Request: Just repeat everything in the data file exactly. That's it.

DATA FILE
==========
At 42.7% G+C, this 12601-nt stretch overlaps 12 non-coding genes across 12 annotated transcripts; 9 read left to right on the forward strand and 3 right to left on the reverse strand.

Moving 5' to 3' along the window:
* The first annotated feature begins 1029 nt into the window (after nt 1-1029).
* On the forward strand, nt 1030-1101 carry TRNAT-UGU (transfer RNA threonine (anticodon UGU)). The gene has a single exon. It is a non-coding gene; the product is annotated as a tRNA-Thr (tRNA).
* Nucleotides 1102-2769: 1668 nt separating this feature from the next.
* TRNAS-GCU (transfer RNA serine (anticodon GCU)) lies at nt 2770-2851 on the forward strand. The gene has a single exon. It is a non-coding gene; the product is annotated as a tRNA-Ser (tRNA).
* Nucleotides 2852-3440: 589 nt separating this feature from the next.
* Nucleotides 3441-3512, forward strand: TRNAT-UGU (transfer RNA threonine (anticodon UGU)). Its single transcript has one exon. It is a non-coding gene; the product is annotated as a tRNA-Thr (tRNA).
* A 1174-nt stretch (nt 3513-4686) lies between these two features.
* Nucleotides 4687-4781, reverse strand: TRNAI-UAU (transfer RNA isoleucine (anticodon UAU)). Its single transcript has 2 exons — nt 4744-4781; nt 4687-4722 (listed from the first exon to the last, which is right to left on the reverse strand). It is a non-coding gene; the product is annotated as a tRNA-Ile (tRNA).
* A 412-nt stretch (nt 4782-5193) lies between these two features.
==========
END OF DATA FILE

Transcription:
At 42.7% G+C, this 12601-nt stretch overlaps 12 non-coding genes across 12 annotated transcripts; 9 read left to right on the forward strand and 3 right to left on the reverse strand.

Moving 5' to 3' along the window:
* The first annotated feature begins 1029 nt into the window (after nt 1-1029).
* On the forward strand, nt 1030-1101 carry TRNAT-UGU (transfer RNA threonine (anticodon UGU)). The gene has a single exon. It is a non-coding gene; the product is annotated as a tRNA-Thr (tRNA).
* Nucleotides 1102-2769: 1668 nt separating this feature from the next.
* TRNAS-GCU (transfer RNA serine (anticodon GCU)) lies at nt 2770-2851 on the forward strand. The gene has a single exon. It is a non-coding gene; the product is annotated as a tRNA-Ser (tRNA).
* Nucleotides 2852-3440: 589 nt separating this feature from the next.
* Nucleotides 3441-3512, forward strand: TRNAT-UGU (transfer RNA threonine (anticodon UGU)). Its single transcript has one exon. It is a non-coding gene; the product is annotated as a tRNA-Thr (tRNA).
* A 1174-nt stretch (nt 3513-4686) lies between these two features.
* Nucleotides 4687-4781, reverse strand: TRNAI-UAU (transfer RNA isoleucine (anticodon UAU)). Its single transcript has 2 exons — nt 4744-4781; nt 4687-4722 (listed from the first exon to the last, which is right to left on the reverse strand). It is a non-coding gene; the product is annotated as a tRNA-Ile (tRNA).
* A 412-nt stretch (nt 4782-5193) lies between these two features.